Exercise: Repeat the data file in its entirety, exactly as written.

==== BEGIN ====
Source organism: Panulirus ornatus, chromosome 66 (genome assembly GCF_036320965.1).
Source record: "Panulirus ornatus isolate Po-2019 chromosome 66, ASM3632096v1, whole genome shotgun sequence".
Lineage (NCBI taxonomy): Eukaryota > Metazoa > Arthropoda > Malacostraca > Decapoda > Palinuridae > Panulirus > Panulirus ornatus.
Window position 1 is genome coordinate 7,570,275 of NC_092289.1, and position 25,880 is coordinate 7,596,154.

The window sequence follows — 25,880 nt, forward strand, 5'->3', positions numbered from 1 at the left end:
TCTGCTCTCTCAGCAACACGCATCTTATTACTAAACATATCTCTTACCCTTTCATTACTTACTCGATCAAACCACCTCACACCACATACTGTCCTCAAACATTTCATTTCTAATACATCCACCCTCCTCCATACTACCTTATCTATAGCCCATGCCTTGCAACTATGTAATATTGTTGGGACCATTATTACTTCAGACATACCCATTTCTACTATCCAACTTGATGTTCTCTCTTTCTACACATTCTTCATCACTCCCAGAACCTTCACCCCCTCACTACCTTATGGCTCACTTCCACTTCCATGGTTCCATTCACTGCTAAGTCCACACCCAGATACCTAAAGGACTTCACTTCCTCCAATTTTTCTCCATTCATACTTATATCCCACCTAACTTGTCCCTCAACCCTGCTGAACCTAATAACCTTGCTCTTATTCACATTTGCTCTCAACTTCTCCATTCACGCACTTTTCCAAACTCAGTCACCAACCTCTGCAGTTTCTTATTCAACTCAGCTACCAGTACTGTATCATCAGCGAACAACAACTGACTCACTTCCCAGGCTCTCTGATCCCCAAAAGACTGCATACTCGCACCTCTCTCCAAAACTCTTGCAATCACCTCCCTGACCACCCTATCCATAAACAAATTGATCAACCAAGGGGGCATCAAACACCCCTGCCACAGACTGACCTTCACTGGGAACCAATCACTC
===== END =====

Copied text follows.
Source organism: Panulirus ornatus, chromosome 66 (genome assembly GCF_036320965.1).
Source record: "Panulirus ornatus isolate Po-2019 chromosome 66, ASM3632096v1, whole genome shotgun sequence".
Lineage (NCBI taxonomy): Eukaryota > Metazoa > Arthropoda > Malacostraca > Decapoda > Palinuridae > Panulirus > Panulirus ornatus.
Window position 1 is genome coordinate 7,570,275 of NC_092289.1, and position 25,880 is coordinate 7,596,154.

The window sequence follows — 25,880 nt, forward strand, 5'->3', positions numbered from 1 at the left end:
TCTGCTCTCTCAGCAACACGCATCTTATTACTAAACATATCTCTTACCCTTTCATTACTTACTCGATCAAACCACCTCACACCACATACTGTCCTCAAACATTTCATTTCTAATACATCCACCCTCCTCCATACTACCTTATCTATAGCCCATGCCTTGCAACTATGTAATATTGTTGGGACCATTATTACTTCAGACATACCCATTTCTACTATCCAACTTGATGTTCTCTCTTTCTACACATTCTTCATCACTCCCAGAACCTTCACCCCCTCACTACCTTATGGCTCACTTCCACTTCCATGGTTCCATTCACTGCTAAGTCCACACCCAGATACCTAAAGGACTTCACTTCCTCCAATTTTTCTCCATTCATACTTATATCCCACCTAACTTGTCCCTCAACCCTGCTGAACCTAATAACCTTGCTCTTATTCACATTTGCTCTCAACTTCTCCATTCACGCACTTTTCCAAACTCAGTCACCAACCTCTGCAGTTTCTTATTCAACTCAGCTACCAGTACTGTATCATCAGCGAACAACAACTGACTCACTTCCCAGGCTCTCTGATCCCCAAAAGACTGCATACTCGCACCTCTCTCCAAAACTCTTGCAATCACCTCCCTGACCACCCTATCCATAAACAAATTGATCAACCAAGGGGGCATCAAACACCCCTGCCACAGACTGACCTTCACTGGGAACCAATCACTC